Wednesday, April 22, 2009

Avoid URL shortners!

     Bit.ly is my favorite URL shortner. For the uninitiated, 'URL shortners' are web sites which allow you to convert long and wierd looking links to short ones. The advantage being, shorter links are easy to copy/paste, do not contain unusual characters (+, =, ? etc) and look tidy. URL shortners' popularity rose to a new high since the arrival of Twitter. URL shorterners ('US's from here onwards) are awesomely useful to the '140 challenged' twitter users ;)

     But, recently I realized that there is a big disadvantage of using USs. The disadvantage is - loss of data due to the camouflage. The disadvantage dawned upon me when after furiously searching all my mails for a particular link I could not find it. I distinctly remembered to have shared it with a friend over email. The link I knew was to a book from Amazon so, I tried to search for 'Amazon' but did not work. Finally when i found the mail, I saw that the link was a bit.ly shortened url.

     The shortened URL hid my own data from me. This was a good enough reason to stop using USs. Another reason is that, with a shortened URL you don't know what site it will open until you click it. In addition, there is yet another very serious reason to rethink about using USs. Today, there are dozens of USs. But, not all will survive the competition. Looking at their business models, some are bound to shutdown one day or the other. Then, what will happen to all the links they shortened ? Of course, those links will be dead. Sadly, the links which were shortened by the US might be very much alive then. Even then, they would be inaccessible just because the US site died. In other words, we are entrusting our data into the hands of not-sure-whether-reliable services. Effectively, once shortened my data is locked into the US's private DB.

     That was only the personal impact. I think there might be a much bigger impact. Out of curiosity I ran a couple of 'real time' searches for 'tinyurl.com' at twitter. From some observation and a rough calculation, I concluded that around 10 tinyurl.com links are tweeted per second! That is close to one million links a day just for tinyurl.com, just at twitter. Thus, one must agree that twitter has become heavily dependent on tinyurl.com whether it wishes or not. An outage at tinyurl for an hour and, tens of thousands of tweets around that hour will become meaningless! However, twitter can easily avoid US. They can change their 140 character limit to something like - 140 characters + one url (say upto 280 chars). The characters beyond the 140 limit would be ignored(as usual) unless they are part of a URL.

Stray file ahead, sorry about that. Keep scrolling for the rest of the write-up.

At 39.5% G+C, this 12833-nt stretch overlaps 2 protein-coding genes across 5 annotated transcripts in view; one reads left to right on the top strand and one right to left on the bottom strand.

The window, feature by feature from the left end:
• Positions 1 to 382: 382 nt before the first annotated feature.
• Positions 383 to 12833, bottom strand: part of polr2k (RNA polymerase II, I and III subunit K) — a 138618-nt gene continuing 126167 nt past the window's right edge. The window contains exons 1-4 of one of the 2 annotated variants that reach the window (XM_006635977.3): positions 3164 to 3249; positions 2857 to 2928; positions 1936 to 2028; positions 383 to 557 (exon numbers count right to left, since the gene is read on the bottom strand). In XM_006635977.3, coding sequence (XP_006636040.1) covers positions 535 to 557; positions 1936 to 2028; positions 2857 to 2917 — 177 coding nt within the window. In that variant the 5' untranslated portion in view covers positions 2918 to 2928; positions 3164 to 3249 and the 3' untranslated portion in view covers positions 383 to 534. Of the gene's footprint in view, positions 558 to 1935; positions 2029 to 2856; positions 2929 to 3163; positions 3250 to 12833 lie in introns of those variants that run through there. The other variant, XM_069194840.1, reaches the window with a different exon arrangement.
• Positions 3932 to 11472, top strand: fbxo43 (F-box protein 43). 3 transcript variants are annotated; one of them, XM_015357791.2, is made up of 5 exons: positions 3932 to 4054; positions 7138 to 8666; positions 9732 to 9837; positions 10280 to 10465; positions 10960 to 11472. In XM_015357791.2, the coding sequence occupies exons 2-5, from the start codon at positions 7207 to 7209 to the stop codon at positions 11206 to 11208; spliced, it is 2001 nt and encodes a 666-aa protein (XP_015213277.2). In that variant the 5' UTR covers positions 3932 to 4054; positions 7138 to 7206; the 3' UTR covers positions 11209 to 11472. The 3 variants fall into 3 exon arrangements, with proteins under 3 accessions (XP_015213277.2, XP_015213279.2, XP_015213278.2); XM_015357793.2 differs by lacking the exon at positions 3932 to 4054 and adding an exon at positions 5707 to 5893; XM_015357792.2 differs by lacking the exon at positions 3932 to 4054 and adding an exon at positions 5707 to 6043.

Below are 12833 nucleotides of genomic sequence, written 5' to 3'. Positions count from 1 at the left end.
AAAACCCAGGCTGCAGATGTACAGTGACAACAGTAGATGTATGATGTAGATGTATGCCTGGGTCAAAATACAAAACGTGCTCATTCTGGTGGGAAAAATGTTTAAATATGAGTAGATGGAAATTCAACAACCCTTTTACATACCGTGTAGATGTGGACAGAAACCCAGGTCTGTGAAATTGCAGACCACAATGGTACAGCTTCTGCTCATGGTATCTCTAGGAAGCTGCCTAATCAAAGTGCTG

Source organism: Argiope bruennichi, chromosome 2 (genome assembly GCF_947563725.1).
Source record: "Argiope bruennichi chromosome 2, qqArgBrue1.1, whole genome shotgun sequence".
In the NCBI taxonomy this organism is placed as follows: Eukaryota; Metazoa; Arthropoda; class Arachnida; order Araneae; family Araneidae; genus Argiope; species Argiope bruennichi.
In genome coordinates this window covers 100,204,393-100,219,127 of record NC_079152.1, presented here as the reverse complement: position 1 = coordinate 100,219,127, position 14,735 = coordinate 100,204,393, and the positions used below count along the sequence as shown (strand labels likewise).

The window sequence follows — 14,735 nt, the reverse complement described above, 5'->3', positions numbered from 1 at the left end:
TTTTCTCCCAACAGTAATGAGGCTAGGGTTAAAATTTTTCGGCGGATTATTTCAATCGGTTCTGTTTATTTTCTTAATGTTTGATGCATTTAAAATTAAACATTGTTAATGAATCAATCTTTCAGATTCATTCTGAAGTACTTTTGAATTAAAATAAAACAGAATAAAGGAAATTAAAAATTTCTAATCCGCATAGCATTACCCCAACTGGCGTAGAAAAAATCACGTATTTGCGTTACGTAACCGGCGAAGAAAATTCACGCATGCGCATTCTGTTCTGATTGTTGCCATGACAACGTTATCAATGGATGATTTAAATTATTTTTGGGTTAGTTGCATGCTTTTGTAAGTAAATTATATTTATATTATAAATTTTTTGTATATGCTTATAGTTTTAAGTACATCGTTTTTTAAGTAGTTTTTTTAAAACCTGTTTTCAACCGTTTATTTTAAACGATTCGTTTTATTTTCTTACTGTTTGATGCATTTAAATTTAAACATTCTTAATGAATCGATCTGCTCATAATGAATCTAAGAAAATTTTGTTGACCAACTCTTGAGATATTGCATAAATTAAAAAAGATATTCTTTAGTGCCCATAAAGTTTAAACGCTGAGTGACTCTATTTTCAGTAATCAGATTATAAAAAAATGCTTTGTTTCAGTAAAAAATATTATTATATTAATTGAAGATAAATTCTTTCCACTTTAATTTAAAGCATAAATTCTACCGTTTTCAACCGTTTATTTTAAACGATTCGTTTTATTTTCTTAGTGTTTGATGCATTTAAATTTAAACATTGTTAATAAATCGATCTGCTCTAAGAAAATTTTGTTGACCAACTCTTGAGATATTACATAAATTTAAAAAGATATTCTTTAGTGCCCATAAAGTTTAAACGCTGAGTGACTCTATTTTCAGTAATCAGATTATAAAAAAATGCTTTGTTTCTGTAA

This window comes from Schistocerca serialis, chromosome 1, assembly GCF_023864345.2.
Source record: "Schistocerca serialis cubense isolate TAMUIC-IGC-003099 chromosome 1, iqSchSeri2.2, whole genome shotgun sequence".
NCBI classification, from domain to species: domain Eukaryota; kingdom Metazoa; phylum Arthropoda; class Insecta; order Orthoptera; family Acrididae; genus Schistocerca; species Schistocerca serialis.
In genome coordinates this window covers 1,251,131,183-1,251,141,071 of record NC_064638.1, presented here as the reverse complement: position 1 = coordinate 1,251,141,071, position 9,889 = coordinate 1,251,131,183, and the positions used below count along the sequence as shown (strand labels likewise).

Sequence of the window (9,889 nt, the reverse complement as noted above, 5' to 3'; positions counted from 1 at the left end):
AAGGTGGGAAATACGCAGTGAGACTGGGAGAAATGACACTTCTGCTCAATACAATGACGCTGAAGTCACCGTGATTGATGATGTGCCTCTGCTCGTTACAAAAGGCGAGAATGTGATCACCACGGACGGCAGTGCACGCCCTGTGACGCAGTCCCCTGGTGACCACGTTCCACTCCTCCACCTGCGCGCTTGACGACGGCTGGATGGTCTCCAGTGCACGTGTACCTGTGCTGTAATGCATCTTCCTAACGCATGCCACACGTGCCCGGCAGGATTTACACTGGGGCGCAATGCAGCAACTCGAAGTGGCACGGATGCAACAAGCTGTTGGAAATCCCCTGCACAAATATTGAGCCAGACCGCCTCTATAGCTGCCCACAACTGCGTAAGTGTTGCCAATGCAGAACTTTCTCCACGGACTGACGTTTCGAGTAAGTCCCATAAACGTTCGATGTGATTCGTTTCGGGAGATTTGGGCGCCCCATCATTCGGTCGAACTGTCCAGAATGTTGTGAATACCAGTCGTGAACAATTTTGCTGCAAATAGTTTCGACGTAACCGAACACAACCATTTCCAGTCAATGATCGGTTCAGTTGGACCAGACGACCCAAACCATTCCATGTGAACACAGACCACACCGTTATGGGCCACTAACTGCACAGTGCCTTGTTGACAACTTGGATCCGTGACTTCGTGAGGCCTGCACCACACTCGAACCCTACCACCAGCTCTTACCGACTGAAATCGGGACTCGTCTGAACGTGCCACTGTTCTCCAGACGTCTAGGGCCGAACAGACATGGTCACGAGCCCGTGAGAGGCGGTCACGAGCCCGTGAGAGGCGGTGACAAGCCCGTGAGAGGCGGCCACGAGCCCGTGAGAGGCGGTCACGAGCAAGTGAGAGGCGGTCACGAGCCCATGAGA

If USs proliferate widely on the internet (i.e on newsgroups, forums, blogs, articles, howtos etc) we would have created for ourselves critical points of failure. The worst part would be - if a big US fails we would not even know what we would have lost. If millions of URLs suddently go defunct, the web might lose a large part of its connectedness! To add to it, US make it no easy for search engines. I wonder how much additional energy would be spent in first resolving shortened urls before they can be of any use to the search engine.

     I know, I have been a bit too skeptical throughout this post. But, theoretically, the things mentioned here could very much happen. Who would have believed 10 years ago that, going ahead majority of people will come to depend on one single company (Google) for their web search, emails, social networking(orkut), news, other reading(reader), shopping(froogle, google checkout) , maps, photos(picasa) and many more services.

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1 comment:

Anonymous said...

Everyone goes for stuff that looks short and sweet.. no one bothers about the after effects at all.. extrapolates to global warming..